Slow pitch jigging has established itself as an extraordinarily effective method over the last 3 years in UK waters with 32 species (to my knowledge) being caught by the method. So it was about time myself and the ethos crew gave it a go.
This was mine and the lads first trip afloat of the year aboard Anglo Dawn out of Falmouth, but with summer creeping up on us there will be many more. There was no specific target for the day, just to see how many species we could get on slow jigs and a quids in wager was on the largest fish. We started off on a few inshore reefs and wrecks, quickly finding the mackerel that have turned up early this year and the occasional pollack.
Bait finesse pollack
As we were in so shallow Ben decided to crack out his bait finesse setup, and my god did it look fun smashing pollack on a 5g bait casting setup, why didn’t I bring mine!? I had a different rod to christen, my new heavy saltwater setup was onboard, a Sakura Ten Fighters star shooter and shimano vanquish, rigged up with a majikeel I was away, wrasse after wrasse fell to our rods as we drifted over the reefs. We fished inshore over slack then moved out to some deeper water as the tide started to flow.
New setup christened
I’m not going to say we were smashing fish every drift, because we weren’t, it was difficult fishing, as it often is at this time of year but we were ready for that, and you can’t beat just being out with like minded mates regardless of the fishing.
Andy our skipper put in the work and found us what we were after, by the end of the day we had had 7 species on slow jigs, great stuff for what can be a very slow time of year. My highlight of the day was hooking into a decent pollack, I will admit that I thought I was snagged at first until the unit of a fish started shifting! The beauty of slow jigging is that the rods aren’t mega stiff and do bend into fish so you get a great fight, especially from crash diving pollack.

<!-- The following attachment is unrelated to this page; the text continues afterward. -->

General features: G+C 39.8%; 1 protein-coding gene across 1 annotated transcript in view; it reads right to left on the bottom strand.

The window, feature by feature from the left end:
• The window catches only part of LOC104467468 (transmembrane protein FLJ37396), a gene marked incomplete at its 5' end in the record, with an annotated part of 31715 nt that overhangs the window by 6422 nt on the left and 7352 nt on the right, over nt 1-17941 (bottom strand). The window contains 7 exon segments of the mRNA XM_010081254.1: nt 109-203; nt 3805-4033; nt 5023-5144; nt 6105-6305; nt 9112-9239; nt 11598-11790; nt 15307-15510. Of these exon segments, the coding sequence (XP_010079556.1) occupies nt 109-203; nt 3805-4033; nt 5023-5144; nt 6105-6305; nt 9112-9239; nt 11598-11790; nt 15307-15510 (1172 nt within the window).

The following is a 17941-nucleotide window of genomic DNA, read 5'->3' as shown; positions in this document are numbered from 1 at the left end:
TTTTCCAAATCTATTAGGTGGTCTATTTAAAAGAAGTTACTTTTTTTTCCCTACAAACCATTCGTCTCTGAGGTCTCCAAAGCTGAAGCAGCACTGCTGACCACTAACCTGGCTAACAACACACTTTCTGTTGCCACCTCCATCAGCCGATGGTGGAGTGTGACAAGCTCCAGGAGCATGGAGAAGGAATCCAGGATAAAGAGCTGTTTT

The slow jig rods myself and Ben were using were designed for use with fixed spool, while this does make slow jigging more accessible as not everyone wants to spend money on specific reels, you can’t fish slow jigs properly with a fixed spool. Big thanks must go to the Trooper that is Aaron Insley who was up till 4am sorting the rods for us.
All in all a great day afloat with some good mates, and a taste of what is to come for summer!
If you’re interested in getting out lure fishing from the boat, Andy is your man and can be found here: https://www.facebook.com/anglodawn/
for rod repairs, modifications or custom builds Aaron takes some beating: https://www.facebook.com/customrodbuilderaaroninsley/